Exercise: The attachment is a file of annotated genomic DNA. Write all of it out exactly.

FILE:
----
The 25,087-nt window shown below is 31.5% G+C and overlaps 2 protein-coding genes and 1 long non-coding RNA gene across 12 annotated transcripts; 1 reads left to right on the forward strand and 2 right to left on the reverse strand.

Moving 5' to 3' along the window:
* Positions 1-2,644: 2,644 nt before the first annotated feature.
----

The 25,087-nt window shown below is 31.5% G+C and overlaps 2 protein-coding genes and 1 long non-coding RNA gene across 12 annotated transcripts; 1 reads left to right on the forward strand and 2 right to left on the reverse strand.

Moving 5' to 3' along the window:
* Positions 1-2,644: 2,644 nt before the first annotated feature.